A PDA phone is a combined cell phone and personal digital assistant. The first generation PDAs are now utterly obsolete, replaced by PDA phones that offer web-based email.
As of 2006-04, widespread rumours of the iphone device from Apple which would integrate its ipod capabilities, were spreading everywhere.
They ultimately will become very personal computers managing a wider range of personal data, including biometrics and medical monitoring. For these reasons the terms:
mobile" or "photo phone" or PDA which all tend to describe only obsolete devices.
As of 2006-02, a typical PDA phone has capabilities of a pager and some also have phone cameras. Some may soon have also the ability to act as a cordless headset phone via DECT or PCS protocol.
They also increasingly support the Bluetooth protocol, which supports a very wide range of other worn devices, e.g. to scan barcodes, or a wireless headset.
A typical user interface for Email and schedule exploits the small screens - typically only capable of presenting 50 words via Blackberry or about 300 characters - to the maximum. A typical related issue list at openpolitics.ca itself should thus be kept to this limit.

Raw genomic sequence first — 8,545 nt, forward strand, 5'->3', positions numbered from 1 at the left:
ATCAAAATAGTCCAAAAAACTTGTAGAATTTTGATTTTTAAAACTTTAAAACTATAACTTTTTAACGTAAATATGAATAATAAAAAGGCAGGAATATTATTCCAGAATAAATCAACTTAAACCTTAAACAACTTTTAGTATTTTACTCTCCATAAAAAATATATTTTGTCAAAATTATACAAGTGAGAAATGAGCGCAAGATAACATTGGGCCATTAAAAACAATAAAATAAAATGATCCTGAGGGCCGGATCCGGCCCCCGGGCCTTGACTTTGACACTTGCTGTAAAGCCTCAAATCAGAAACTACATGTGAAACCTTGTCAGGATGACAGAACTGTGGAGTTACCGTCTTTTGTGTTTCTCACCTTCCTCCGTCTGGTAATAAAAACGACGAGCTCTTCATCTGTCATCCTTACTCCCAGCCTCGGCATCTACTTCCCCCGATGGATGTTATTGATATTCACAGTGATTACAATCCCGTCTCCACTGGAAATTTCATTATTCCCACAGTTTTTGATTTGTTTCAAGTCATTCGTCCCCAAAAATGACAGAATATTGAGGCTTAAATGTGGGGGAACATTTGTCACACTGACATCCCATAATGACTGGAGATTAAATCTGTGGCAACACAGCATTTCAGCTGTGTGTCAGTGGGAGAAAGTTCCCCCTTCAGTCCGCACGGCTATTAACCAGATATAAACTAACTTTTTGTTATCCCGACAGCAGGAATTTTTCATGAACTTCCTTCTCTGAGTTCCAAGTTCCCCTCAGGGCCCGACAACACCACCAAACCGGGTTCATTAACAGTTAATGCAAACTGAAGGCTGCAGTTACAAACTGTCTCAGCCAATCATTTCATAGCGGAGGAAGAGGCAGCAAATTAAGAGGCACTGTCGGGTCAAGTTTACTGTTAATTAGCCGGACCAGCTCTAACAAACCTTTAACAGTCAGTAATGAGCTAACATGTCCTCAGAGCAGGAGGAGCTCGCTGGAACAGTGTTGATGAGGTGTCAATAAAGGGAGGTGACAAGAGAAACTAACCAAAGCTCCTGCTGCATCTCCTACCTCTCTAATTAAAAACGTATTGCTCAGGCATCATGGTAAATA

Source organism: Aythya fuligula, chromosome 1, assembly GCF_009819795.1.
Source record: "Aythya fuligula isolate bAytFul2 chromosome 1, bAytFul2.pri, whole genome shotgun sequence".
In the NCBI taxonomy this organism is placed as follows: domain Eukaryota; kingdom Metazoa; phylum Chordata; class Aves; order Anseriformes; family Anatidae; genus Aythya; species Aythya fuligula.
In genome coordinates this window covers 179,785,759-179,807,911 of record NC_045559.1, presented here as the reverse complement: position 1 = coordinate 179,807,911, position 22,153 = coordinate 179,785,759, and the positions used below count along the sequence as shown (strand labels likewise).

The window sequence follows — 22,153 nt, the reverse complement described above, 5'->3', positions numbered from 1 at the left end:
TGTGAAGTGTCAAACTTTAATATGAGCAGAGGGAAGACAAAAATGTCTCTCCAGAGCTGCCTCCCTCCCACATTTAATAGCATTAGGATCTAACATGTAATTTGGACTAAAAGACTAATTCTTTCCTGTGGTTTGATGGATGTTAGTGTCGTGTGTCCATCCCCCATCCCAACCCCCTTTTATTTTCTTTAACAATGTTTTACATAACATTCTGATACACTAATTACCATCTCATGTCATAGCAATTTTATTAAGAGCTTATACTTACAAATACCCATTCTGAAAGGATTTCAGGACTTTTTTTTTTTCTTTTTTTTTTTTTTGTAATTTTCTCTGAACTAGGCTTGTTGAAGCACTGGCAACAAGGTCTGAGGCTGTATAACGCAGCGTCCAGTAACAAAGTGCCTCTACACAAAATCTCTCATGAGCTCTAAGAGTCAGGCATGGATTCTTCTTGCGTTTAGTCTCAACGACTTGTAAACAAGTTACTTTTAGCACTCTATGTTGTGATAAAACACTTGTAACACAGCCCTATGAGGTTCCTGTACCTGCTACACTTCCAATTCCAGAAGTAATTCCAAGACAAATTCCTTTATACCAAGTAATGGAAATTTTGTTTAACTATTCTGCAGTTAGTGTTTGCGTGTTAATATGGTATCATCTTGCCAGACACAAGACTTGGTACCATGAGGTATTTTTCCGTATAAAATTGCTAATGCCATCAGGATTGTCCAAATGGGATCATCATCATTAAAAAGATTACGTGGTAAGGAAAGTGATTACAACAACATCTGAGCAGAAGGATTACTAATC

Most PDAs cost under C$500 with monthly operating costs for typical use patterns often ranging from C$50 to C$120 for the highest functioning services.
There are five major players in the market:
Changes in the handheld market PDA
2004 units 2005 units Percent change Market share RIM (BlackBerry) 405,000 711,000 +75.6 % 20.8 % PalmOne 835,591 614,750 -26.3 % 18 % Hewlett-Packard 575,853 601,352 +4.4 % 17.6 % Nokia 0 340,000 N/A 9.9 % Dell 163,000 217,000 +32.9 % 6.3 % Source: Gartner Research, based on first-quarter 2005 figures
BlackBerry is the best known, but Windows Mobile devices now have a slightly larger market share ( HP PDA phones and Dell PDA phones have become popular), and PalmOS and Nokia have established some niches and have some superior software characteristics and also a larger base of applications (as Nokia uses Python and PalmOS is by far the oldest and most established PDA OS). By contrast, all the newer Blackberry devices (four digit model numbers) use Java.
The main use of these devices is handheld e-mail. Basically this is web-based email designed for a small screen. See 50 words via BlackBerry for more on the implications of this small screen size.
Services for PDA phones are increasingly generic. All of the popular units support real-time over the air replication of contacts/email/calender/misc software push and poll. There are offerings "push and poll with corporate exchange blackberry server running for contacts" from notifycorp and other vendors.
The HawHaw software framework, used by tikiwiki, also supports mobile devices including the PDA phones.